How KROQ Almost Acoustic Christmas Smoothed Out A Rough 2016, If Only For a Weekend

By Ramon Gonzales

As the seats began to fill in and the clamor in The Forum began to swell, there was a t-shirt that almost emitted a magnetic pull. In an arena that holds thousands, there was one dude that had the sand to wear a tshirt that made a very simple, yet very real statement. In big, bold, very legible white lettering the guy’s t-shirt read,

“2016 Sucked.”

Everyone that saw the guy’s shirt threw him a nod as almost to say, “for sure, dude.” People seemed to understand that it wasn’t a pessimistic statement, it was just matter of fact. A combination of the legends lost this year and what feels like very uncertain times, to wear a shirt that acknowledges that the last 12 months have been crap isn’t being negative, it’s just good, common sense.

Seeing the shirt early in the evening however worked in very interesting way. As each performance wowed the fans of the Forum, there were things happening that reminded everyone that despite some rough times, there is plenty of good out there. Maybe it’s cliché to think that rock n roll could save the world, but if only for one night, a ticket to the rock show might preserve a bit of sanity.

2016, did in fact, suck. Hard. However, here are some of the observations from this weekend’s Almost Acoustic Christmas that proves that 2017 doesn’t have to.

Tough Guy-Free Circle Pits

Normally, when you combine hefty plastic cups of beer and the dynamic percussion stylings of Mr. Travis Barker, it’s likely things are going to a bit heated in the pit. Despite Trav going to town on the skins and the beer lathering the floor of the Forum, the  circular collision was all in good fun. Crashing and falling was followed by hugging, singing, and strangers helping each other to their feet to scream as Blink charged through their blistering set.

Dancing In The Dark

There were a handful of times throughout the weekend where strangers found themselves drawn together and dancing. This wasn’t the kind of dancing that involves working up a sweat either. Strangers we’re pressed together and actually slow dancing while bands like Kings of Leon, The Head and The Heart, and M83 set the vibe. In a place were people are leery about saying hello to strangers, this was a sight to see.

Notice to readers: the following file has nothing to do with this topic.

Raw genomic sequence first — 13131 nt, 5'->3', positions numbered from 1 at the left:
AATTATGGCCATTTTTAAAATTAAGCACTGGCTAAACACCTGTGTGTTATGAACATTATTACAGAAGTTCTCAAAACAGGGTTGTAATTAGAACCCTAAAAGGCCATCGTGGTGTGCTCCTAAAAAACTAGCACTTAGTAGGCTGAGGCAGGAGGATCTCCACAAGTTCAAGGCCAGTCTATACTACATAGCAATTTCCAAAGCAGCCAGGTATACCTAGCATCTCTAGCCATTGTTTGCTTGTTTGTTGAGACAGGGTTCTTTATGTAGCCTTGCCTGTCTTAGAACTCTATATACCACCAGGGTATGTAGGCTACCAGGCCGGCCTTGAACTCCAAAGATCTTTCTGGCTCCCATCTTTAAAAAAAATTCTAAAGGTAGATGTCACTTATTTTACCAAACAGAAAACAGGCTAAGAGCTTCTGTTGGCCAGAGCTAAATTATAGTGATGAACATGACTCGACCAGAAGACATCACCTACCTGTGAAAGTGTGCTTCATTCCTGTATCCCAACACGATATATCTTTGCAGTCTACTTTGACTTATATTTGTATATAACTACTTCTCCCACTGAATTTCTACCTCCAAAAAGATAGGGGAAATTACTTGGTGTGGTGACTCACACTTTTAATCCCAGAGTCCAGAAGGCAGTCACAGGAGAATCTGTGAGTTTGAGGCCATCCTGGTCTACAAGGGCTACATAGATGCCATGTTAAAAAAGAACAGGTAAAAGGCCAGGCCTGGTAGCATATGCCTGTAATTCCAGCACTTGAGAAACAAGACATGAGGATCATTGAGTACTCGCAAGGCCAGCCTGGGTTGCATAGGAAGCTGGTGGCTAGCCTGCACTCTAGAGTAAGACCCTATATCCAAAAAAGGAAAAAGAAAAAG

A Complete Disregard for Stupid Rules

It’s common knowledge that there is a list of supposed rules that reference a sort of concert etiquette. No one really knows who was the architect of such sh***y mandates but here is list to jog your memory. 1. Don’t wear the band t-shirt of the band you are going to see. 2. Refrain from blasting the band you are going to see during the car ride to the concert. 3. Spend more time with your face in your phone than directed toward the stage.

Yeah, not so much. Fans were hitting the merch tables and immediately strapping on their Green Day, Weezer, and Beck gear. In fact, the older the shirt, the more love the fan got. People could care less about some contrived sense of decorum and just wanted to be around other people that loved the bands as much as they did. Phone came out, but the only to capture and share the party.

Respect Paid

Among the rank of the bands on the bill for both nights, there was an unfiltered sense of admiration and respect that the younger acts wore proudly for their elders. Bands like The Strumbrellas, The Head and the Heart, Bishop Briggs, and X Ambassadors all went above and beyond to tip their hats to the KROQ mainstays that anchored the latter half of the night. Even among peers, guys like Davey Havok took time to show love to Jimmy Eat World and flex a bit of class between tunes. For this one, the performers were fans just like the people in the seats.

Behind the Scenes

Here is a sentence almost no one wants to hear. Let’s do some quick math. Over the course of two days the Almost Acoustic Christmas churned out performances from 15 different bands. Factoring in 15 different soundchecks, 15 different stage configurations, 15 different sets of lighting cues, 15 different input lists, as well as instruments, gear, set lists – it becomes very clear what the magnitude of this kind of production entails. With a stage that not only looked spectacular but really did convey the spirit of the season (there was even the occasional dusting of snow) the effort in executing a show like this is something overlooked and it shouldn’t be. Few people take that kind of pride in their work and to see it come together in a way that translates as seamless is not only impressive, it’s admirable. To know people care that much is cause for hope.

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